Blu-ray/HD DVD

Blu-ray and High Definition DVD discs conform to the Advanced Access Content System (AACS) standard of content distribution and digital rights management. The specification demands that arbitrary applications cannot access the protected data when it is in unencrypted form. It implements a different secure hash checking model in place of the TPM. This forces the OS to be divided into trusted and untrusted components. Even processes with full privileges are not necessarily able to access the memory holding encrypted data. The trusted portion of the OS is what is trusted by the movie studios who publish their movies in Blu-ray or HD DVD format.

The system is still vulnerable at the hardware level; a user could potentially write code that interacts with the video card buffer to simply access the protected data as it is buffered to the output device. Device manufacturers try to make this as difficult as they can by obfuscating the device driver code, which makes it much harder to reverse engineer (and must be done before developing code that can interact with the device).

Media players that handle AACS content are extremely demanding on system resources. For example, Windows Vista performs multiple secure hash checks for each frame of content played. All these hash checks can monopolize the processor and Microsoft made a design decision to scale back networking while AACS content is being played (reducing network traffic locally by approximately 90%). Microsoft made another design decision with Vista that some claim make the OS less secure overall. In Vista, MS implemented a 'kill switch'; if the OS thinks the content being played is pirated (even if it is not), Vista will go into a severely reduced usability mode. This example illustrates that software developers need to consider all possible ways their code might be used, particularly ways in which it is not intended to be used, to avoid potential security vulnerabilities. However, this is often not the case in the software development industry currently. With Vista an attacker could potentially disable a target system by simply having it play a piece of pirated media, a simple task compared to obtaining root access.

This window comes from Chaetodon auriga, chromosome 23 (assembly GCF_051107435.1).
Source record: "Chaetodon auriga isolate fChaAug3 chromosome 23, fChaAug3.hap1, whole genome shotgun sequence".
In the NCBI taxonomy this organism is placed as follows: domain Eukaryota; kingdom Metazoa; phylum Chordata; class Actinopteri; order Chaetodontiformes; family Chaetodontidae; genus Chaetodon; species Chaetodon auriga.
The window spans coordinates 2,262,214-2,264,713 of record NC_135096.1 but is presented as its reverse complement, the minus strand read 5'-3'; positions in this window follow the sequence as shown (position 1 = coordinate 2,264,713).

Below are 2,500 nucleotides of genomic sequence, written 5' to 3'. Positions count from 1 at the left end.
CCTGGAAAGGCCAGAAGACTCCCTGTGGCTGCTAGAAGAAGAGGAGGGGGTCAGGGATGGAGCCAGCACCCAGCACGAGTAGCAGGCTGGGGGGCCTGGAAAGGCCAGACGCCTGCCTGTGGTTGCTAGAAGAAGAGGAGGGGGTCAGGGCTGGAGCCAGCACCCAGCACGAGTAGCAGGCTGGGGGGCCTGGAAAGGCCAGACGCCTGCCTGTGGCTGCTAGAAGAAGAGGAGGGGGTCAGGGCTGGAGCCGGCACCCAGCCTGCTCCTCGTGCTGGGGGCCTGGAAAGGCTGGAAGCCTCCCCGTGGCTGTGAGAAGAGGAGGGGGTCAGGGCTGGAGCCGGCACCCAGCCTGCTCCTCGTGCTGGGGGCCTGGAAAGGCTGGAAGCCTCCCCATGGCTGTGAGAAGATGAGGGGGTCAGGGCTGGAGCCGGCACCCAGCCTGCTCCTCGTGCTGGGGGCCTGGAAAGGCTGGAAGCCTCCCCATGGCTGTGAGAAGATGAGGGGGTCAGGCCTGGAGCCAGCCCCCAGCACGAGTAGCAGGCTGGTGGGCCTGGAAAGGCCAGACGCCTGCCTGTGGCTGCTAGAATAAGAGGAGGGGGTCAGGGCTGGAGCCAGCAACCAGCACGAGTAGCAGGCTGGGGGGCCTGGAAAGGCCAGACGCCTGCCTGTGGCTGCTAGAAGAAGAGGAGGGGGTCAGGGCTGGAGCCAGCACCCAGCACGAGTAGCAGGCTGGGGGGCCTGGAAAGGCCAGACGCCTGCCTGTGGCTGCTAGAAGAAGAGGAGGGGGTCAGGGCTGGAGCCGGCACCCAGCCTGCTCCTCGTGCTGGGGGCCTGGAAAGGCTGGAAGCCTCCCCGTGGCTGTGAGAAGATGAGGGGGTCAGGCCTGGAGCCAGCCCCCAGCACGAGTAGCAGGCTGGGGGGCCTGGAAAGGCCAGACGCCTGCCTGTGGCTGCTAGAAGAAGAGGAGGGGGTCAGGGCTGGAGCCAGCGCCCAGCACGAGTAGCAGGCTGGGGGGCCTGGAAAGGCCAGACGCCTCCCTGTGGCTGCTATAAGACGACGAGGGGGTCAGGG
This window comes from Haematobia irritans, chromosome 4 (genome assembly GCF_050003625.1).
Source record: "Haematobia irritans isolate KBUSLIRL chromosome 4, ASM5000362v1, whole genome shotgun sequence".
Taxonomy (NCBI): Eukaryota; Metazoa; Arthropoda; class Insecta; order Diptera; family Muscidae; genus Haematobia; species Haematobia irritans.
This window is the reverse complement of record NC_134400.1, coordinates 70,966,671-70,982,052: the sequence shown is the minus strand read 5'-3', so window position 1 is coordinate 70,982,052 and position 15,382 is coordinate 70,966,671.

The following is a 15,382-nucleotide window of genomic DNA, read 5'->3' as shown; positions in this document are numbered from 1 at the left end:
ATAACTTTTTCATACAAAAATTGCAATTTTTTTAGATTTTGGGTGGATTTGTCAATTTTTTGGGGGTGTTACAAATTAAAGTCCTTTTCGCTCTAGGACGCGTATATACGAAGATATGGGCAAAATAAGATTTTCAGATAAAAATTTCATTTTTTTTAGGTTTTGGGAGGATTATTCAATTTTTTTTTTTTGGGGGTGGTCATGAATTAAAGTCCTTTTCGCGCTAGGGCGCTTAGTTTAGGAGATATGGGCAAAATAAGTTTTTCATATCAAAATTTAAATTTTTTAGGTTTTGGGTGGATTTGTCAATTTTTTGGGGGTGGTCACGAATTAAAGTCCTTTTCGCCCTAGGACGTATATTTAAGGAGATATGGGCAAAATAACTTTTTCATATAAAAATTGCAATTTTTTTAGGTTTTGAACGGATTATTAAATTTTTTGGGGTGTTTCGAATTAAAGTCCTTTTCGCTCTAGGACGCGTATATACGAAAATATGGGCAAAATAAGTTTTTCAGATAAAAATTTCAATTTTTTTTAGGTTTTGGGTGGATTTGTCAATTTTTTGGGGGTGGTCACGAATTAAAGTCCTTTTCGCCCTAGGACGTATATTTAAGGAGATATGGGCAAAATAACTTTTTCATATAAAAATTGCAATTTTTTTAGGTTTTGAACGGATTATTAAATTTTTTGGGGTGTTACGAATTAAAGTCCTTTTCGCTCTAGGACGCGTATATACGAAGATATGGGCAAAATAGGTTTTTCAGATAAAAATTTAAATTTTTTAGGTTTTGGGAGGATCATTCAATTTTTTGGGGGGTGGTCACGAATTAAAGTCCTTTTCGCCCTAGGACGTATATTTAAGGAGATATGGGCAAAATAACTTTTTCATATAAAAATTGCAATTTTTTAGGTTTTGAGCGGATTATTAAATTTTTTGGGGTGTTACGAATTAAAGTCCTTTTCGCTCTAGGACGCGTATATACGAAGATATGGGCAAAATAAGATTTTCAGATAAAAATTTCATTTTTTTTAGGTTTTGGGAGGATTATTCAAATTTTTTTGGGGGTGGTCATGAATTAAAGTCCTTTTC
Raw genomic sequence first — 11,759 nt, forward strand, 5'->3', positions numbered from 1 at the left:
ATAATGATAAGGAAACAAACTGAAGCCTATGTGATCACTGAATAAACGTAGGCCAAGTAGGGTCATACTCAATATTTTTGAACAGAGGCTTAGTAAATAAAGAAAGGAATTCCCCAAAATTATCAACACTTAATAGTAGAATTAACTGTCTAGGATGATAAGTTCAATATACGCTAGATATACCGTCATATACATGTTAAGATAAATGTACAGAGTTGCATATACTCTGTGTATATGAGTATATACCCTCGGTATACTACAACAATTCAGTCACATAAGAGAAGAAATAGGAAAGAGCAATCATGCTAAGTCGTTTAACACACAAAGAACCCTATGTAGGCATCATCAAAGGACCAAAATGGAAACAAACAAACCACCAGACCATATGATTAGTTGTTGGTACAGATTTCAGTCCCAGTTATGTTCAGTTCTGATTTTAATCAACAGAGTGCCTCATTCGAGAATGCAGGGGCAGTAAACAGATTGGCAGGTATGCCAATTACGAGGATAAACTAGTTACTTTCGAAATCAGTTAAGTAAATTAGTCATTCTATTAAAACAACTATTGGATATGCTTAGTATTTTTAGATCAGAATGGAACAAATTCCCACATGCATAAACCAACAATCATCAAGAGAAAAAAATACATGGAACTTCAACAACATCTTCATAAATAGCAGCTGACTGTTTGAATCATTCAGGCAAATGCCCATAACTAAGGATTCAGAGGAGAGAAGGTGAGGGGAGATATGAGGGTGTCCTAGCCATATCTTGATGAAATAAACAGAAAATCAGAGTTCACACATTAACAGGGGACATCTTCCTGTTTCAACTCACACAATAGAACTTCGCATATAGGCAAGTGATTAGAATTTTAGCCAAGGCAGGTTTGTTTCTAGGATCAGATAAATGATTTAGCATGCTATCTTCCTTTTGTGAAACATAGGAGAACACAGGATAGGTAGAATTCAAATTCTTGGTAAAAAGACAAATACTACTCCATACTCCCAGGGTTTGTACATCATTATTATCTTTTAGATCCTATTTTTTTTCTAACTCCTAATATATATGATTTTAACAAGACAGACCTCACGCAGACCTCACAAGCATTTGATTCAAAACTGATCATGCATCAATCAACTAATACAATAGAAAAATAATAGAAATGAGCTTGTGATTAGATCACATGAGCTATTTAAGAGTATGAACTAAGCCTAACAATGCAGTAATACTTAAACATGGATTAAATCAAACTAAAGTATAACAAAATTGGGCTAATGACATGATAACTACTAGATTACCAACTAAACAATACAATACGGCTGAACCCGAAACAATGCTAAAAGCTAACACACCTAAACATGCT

To summarize all of the tools mentioned above: the basic usage of computers is to copy information; the infrastructures discussed are used to control the copying of information in computer systems, or in another sense, control the flow of information in computer systems.

Distributed File Systems


The simplest form of a distributed file system involves just manually transferring files between hosts, using ftp, scp, or something similar. This isn't a truly distributed system however. Ideally local changes should be reflected on all other participating systems (without explicit actions required by the user).

The obstacles to implementing a distributed file system are not security related, file systems can be encrypted locally and communication can be secured. The problems are functional in nature, such as defining the namespace of the system (is it uniform?), and organizing the namespace (are file names based on location? user? hash? some abstract entity?).

The World Wide Web is an example of a distributed file system. It implements a uniform namespace, however the organization of its namespace is quite varied.

Posted by: A Krohn [100260483]